Steve Israel ‘worried’ that antisemitism will continue to rise ahead of election
sounding the alarm
The former New York congressman called on the White House to speak out against antisemitism
Former Rep. Steve Israel on Wednesday called the displaying of swastikas and Nazi slogans at recent anti-lockdown rallies a “sobering moment” for American Jews and expressed concern that the country will see a further increase in antisemitic incidents ahead of November’s general election.
“Incidents are at an all-time high. There are many reasons to explain it. But the one that kills me the most is a political environment where antisemitism is displayed openly,” Israel said in an interview with Jewish Insider. “We’ve always had antisemitism in America, but it lurked in very dark corners. Now the antisemites parade in the streets… When people believe that they have license to display a swastika flag on the street without being punished, they go on to believe that they can engage in assaults.”
State of affairs: In an op-ed published Wednesday in The Hill, Israel wrote that he’s “worried” about the well-being of Jews in the U.S., pointing to an annual report published earlier this week by the Anti-Defamation League that showed a 12% surge in antisemitic incidents and a 56% increase in violent attacks — and more total incidents than in any prior year since the organization began tracking decades ago.
2020 watch: The former congressman suggested that antisemitism will be an “important issue” in the November election “because of the president’s continued unwillingness to condemn” fringe right-wing elements of his party, pointing specifically to President Donald Trump’s response to the neo-Nazi protests in Charlottesville, Virginia, in 2017. Israel noted that former Vice President Joe Biden, the presumptive Democratic presidential nominee, has spoken at length about the protests, even referencing them when he announced his candidacy last spring. “We have been in a hot and polarized political environment throughout the Trump administration. Going into the presidential election, it is only going to make that environment even hotter and more polarized,” Israel told JI. “And I worry whether overt antisemitism is going to be tied into that climate. I think, first and foremost, the president of the United States has an obligation to categorically and explicitly state that antisemitic tropes have no place in America, and that antisemites are not fine people.”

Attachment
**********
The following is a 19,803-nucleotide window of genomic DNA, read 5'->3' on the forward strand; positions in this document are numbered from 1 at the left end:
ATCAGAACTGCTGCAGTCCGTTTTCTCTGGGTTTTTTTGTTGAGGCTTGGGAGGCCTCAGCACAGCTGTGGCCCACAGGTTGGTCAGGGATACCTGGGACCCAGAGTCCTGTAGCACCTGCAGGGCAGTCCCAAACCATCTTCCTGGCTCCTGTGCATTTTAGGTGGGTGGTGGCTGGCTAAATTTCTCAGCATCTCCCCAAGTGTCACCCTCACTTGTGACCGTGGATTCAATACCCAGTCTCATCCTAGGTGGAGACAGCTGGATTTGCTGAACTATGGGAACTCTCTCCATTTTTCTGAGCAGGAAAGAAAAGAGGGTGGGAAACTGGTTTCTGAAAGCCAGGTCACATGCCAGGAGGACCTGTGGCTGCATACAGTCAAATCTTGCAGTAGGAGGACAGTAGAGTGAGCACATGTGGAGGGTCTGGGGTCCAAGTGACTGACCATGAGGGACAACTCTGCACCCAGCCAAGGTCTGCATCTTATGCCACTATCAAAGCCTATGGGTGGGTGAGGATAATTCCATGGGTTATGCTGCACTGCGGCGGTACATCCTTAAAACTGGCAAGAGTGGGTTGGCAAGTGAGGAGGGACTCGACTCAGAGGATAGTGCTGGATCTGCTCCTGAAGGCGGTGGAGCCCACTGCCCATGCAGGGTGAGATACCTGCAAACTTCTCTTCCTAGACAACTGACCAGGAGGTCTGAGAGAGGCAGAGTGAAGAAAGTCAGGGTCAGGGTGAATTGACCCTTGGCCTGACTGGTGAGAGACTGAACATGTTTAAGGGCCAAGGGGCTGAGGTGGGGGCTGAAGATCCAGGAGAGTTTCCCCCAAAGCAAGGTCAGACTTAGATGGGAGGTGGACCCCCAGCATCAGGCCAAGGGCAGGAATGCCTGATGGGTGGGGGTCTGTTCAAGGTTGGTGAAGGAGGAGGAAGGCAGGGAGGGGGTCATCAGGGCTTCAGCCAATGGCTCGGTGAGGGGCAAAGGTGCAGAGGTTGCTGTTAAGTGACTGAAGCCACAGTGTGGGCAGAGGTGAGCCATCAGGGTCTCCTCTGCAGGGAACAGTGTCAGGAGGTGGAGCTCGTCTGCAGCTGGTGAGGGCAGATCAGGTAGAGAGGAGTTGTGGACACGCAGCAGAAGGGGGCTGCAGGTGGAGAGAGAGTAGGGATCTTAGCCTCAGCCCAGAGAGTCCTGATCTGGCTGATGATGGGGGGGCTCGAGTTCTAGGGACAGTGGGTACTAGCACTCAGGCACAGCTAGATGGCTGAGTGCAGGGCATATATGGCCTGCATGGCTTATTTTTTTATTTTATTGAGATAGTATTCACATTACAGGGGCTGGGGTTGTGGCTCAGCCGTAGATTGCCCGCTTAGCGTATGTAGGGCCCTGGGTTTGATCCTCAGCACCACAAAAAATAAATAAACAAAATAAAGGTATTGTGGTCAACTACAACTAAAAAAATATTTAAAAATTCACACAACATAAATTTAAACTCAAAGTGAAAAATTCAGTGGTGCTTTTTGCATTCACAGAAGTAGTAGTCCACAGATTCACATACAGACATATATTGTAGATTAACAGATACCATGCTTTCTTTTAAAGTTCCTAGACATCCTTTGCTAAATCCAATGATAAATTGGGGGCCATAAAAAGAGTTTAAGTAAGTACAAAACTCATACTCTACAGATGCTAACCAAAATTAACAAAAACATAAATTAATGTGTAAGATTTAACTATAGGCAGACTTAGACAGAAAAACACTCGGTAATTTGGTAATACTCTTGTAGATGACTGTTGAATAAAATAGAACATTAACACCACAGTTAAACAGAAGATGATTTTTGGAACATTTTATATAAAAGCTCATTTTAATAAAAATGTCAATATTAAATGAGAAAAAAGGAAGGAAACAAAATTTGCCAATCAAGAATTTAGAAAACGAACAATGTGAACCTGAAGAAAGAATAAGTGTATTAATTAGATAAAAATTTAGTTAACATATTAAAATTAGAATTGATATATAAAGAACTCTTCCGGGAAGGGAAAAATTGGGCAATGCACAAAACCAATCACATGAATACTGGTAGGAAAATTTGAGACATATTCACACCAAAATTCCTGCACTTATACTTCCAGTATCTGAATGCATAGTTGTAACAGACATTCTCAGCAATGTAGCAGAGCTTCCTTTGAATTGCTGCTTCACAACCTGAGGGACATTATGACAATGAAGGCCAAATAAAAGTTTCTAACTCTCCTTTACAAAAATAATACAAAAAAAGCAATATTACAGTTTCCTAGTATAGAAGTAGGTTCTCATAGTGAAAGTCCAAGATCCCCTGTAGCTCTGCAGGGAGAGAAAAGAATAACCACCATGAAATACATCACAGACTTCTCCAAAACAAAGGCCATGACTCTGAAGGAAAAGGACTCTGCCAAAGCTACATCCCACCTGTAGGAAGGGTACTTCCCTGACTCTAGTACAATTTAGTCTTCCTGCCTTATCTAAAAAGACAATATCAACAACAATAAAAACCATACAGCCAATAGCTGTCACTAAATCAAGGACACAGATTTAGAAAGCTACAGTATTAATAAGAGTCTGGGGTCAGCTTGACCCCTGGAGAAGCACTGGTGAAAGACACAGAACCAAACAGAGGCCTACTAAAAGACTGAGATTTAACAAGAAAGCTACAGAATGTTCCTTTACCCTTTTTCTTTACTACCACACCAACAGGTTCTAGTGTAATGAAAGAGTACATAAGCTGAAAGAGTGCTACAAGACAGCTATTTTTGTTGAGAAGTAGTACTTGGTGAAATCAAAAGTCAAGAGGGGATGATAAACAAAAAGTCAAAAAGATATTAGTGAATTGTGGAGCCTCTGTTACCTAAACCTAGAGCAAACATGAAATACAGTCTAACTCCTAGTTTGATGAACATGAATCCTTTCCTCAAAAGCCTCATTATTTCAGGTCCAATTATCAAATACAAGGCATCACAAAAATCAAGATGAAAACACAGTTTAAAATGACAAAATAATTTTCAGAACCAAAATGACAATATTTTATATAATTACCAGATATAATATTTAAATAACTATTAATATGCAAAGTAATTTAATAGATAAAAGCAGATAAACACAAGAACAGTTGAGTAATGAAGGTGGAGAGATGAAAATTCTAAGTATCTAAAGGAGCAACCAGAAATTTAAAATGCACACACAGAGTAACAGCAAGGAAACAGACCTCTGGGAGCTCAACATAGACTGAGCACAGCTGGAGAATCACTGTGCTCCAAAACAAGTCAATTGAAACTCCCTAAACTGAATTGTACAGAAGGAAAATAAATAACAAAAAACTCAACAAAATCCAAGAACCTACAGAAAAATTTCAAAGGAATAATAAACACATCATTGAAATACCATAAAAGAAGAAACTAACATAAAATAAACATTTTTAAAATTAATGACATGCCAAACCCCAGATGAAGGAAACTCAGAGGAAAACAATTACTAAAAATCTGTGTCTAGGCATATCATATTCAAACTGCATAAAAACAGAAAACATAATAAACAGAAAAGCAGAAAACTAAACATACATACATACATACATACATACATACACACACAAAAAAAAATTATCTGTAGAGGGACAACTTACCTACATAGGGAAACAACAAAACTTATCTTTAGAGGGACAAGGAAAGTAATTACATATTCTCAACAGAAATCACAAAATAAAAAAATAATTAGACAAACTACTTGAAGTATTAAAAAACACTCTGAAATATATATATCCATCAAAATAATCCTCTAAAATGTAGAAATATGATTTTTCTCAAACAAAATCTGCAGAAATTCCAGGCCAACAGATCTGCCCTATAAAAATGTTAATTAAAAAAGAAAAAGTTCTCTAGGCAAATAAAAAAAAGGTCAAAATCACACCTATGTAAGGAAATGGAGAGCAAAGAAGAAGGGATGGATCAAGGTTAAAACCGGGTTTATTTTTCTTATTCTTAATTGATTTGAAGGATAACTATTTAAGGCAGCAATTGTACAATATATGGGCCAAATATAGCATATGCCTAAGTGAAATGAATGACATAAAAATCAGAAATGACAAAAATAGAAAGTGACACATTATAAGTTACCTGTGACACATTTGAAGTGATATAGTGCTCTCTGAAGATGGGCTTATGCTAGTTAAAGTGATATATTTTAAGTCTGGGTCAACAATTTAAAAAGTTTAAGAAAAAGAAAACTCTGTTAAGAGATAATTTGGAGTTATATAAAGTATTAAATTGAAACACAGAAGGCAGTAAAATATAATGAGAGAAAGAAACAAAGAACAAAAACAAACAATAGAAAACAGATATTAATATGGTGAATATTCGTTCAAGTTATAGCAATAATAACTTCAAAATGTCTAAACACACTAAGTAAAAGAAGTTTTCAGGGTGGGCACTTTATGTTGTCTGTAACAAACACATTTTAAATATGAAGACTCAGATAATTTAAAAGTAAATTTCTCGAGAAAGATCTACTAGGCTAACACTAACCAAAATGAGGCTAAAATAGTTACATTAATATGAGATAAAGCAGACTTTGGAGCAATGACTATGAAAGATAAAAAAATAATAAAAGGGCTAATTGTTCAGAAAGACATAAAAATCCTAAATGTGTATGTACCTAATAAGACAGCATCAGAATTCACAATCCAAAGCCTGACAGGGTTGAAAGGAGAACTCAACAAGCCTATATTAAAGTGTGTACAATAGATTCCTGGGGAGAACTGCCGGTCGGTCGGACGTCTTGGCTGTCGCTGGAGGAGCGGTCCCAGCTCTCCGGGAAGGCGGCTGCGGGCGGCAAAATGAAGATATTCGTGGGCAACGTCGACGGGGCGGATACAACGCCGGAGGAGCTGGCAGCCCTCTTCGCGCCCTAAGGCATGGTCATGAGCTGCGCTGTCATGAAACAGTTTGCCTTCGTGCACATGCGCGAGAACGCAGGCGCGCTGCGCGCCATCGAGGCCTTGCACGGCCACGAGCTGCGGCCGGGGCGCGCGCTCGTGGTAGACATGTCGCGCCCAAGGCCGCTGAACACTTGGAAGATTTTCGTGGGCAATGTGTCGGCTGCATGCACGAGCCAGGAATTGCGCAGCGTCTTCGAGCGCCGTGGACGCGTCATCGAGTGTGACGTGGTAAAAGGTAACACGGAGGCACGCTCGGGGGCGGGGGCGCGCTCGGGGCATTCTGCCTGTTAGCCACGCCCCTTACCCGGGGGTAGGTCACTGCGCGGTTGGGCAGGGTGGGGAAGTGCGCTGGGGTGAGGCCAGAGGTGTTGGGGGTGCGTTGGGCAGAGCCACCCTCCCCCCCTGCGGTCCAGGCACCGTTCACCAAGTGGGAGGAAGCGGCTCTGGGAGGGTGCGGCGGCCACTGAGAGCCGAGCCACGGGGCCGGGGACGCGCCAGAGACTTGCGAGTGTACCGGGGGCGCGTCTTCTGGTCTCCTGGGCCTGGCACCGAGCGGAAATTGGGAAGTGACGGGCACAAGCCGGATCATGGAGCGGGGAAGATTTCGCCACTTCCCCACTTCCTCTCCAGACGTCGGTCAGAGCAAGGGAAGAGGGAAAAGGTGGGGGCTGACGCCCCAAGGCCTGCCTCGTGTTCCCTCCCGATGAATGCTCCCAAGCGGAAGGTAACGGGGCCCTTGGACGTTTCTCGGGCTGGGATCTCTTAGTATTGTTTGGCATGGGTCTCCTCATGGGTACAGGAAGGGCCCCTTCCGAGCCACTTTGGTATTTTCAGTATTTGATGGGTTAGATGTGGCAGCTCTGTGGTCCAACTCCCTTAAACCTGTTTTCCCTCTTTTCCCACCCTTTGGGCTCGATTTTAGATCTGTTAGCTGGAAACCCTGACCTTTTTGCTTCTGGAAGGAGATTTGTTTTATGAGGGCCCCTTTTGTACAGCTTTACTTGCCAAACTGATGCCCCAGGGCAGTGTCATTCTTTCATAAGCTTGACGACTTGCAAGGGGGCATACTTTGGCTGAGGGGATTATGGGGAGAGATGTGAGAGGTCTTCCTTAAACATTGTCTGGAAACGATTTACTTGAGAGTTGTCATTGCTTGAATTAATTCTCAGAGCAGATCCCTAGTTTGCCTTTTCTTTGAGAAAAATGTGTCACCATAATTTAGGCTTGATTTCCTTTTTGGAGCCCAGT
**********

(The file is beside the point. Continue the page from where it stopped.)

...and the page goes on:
Equivocation: Israel argued that Trump supporters are “equivocating” the president’s stance on antisemitism by pointing to his pro-Israel record. “But what solace is having a commander-in-chief who believes he is protecting the State of Israel while in charge during the increasingly dangerous state of the Jews in America today?” he asked in the op-ed.
Rebuttal: Former Sen. Norm Coleman (R-MN), national chair of the Republican Jewish Coalition, noted in an email that Trump has taken “bold steps” to fight the global plague of antisemitism. “He has recognized that hatred and violence against Israel is antisemitism in disguise, and he has stood up for Jewish college students facing discrimination by [executive order]. By his deeds, President Trump has stood tall against antisemitism,” Coleman told JI. “And yes, it’s not equivocal — but merely a statement of fact — that President Trump has been the strongest supporter of Israel to ever occupy the Oval Office. Ask almost any Israeli and they will confirm that.”